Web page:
Occupying the mountaintop–Tennessee's prayers for the planet
While those of us following the Occupy movement online or on television may see it as a fairly conventional protest movement, complete with marching and chanting, a quick look at various encampments (or remnants thereof) around the country shows something quite different: alternative communities that value the input of all participants. Those communities themselves are the real protest: by living something quite different, even temporarily, Occupiers are able to highlight the absurdities of the current political structure.
While I don’t know if creation care organization Tennessee LEAF sees itself as a faith-based form of “occupation,” their just-completed 40 Days of Prayer for the Mountains may well have the effect of illustrating an alternative to crony politics. State legislators have tried to make Tennessee the first state to ban mountaintop removal mining practices, but have been scuttled by industry lobbyists in the past. Faith leaders associated with LEAF, all of whom come from a variety of denominational backgrounds, decided to get ready for this year’s legislative session with something different: a forty-day prayer event open to anyone who wanted to join in. Organized largely online, the event wrapped up last night with a prayer service in downtown Nashville.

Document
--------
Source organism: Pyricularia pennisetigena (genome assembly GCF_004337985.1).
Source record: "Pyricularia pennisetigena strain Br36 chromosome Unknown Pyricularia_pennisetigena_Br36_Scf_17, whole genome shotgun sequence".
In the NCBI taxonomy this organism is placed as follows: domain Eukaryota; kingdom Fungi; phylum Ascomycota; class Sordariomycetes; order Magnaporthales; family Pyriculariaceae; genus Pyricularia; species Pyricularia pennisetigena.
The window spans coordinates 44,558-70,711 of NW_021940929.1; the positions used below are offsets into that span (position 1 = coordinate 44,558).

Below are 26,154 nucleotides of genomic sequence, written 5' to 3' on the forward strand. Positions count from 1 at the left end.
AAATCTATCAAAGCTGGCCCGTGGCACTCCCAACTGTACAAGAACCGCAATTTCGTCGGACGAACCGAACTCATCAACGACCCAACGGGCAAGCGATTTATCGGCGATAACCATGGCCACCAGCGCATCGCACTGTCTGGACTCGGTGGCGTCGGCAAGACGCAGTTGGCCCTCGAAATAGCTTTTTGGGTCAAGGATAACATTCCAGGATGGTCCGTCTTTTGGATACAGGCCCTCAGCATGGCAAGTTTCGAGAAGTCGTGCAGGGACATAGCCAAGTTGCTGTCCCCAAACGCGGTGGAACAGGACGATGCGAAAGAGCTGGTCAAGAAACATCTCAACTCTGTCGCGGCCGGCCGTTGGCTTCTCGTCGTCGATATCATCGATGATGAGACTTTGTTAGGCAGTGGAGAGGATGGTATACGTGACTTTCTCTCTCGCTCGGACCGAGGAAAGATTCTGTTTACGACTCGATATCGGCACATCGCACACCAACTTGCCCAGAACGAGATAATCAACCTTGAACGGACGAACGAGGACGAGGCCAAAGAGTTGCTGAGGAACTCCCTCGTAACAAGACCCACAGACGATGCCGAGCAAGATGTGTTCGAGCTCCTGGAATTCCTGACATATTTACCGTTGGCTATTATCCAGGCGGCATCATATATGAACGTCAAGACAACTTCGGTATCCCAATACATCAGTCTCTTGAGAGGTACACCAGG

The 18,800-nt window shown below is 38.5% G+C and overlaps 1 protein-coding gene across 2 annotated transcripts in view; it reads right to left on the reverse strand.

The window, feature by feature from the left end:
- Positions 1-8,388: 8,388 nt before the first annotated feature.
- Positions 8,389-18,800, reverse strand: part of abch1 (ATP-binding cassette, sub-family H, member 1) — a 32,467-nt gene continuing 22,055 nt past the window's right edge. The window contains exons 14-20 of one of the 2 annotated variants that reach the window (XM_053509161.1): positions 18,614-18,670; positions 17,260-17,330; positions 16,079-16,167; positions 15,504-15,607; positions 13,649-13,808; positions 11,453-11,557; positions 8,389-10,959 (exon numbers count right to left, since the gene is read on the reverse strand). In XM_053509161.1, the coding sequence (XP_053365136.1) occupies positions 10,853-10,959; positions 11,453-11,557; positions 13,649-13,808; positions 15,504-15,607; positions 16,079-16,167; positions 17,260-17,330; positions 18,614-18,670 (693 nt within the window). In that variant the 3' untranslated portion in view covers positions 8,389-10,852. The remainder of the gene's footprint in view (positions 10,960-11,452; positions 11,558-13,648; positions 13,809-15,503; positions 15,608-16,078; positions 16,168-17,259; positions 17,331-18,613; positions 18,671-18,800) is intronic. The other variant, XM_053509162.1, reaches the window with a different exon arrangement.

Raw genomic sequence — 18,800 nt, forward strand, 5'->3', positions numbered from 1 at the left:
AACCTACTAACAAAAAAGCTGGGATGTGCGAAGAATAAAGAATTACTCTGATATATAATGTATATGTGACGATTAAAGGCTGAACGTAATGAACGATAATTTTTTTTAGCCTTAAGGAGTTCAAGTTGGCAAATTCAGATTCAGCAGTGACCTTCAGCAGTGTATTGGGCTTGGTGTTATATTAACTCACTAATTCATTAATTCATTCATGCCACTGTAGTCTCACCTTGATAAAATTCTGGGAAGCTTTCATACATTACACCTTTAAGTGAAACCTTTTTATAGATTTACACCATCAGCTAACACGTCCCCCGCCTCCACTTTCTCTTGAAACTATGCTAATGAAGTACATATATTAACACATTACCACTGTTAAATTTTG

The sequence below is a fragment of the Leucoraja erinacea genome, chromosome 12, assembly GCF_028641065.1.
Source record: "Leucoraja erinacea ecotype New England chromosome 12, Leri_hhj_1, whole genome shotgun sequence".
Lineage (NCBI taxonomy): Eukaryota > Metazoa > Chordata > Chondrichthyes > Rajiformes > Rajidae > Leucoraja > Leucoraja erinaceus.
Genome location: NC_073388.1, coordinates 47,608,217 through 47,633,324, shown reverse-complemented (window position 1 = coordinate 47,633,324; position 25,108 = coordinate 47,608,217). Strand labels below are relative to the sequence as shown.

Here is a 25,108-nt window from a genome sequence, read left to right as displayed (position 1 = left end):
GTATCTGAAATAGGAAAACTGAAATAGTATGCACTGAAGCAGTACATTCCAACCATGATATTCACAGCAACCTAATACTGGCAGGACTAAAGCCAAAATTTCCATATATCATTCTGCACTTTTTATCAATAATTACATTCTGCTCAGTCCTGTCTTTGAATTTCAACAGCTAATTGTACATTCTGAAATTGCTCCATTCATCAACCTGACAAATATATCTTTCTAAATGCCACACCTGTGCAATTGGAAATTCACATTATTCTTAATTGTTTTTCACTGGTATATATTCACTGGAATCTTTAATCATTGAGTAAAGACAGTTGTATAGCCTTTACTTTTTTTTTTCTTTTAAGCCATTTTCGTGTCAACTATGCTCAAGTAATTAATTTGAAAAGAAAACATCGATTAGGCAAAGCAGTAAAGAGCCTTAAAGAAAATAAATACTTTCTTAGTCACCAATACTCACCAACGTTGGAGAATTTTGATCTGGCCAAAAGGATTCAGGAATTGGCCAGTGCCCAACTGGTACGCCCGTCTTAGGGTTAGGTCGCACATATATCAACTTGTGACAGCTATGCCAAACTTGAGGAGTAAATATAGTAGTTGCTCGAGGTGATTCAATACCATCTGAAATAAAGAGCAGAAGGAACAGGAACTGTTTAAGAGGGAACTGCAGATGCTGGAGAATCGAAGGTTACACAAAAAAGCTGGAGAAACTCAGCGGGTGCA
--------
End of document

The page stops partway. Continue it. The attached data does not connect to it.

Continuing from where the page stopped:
While you may question the effectiveness of praying away legislation, the event has served to shed some light on the political players, and typical processes, surrounding this issue. The Nashville Tennessean notes that the 40 day prayer-fest caused enough of a stir to get a response out of Chuck Laine, the president of the Tennessee Mining Association. Laine told the paper “They are praying for West Virginia, not Tennessee, because we donât do that… We don’t take the tops off of mountains and shove them into valleys.” I’m guessing that he still doesn’t support a ban on the practice, even if miners in the state “don’t do that.”
We’ll have to see how the ban fares in this year’s legislative session, but I’d guess that many more Tennesseans are now aware of the potential for mountaintop removal mining in the state than before the 40 days event. And that awareness strikes me as the hallmark of a successful occupation – whatever you choose to call it!
Got first-hand knowledge of the 40 Days, or of mining politics in Tennessee (or other parts ofÂ Appalachia)? Share your experiences and thoughts with us.
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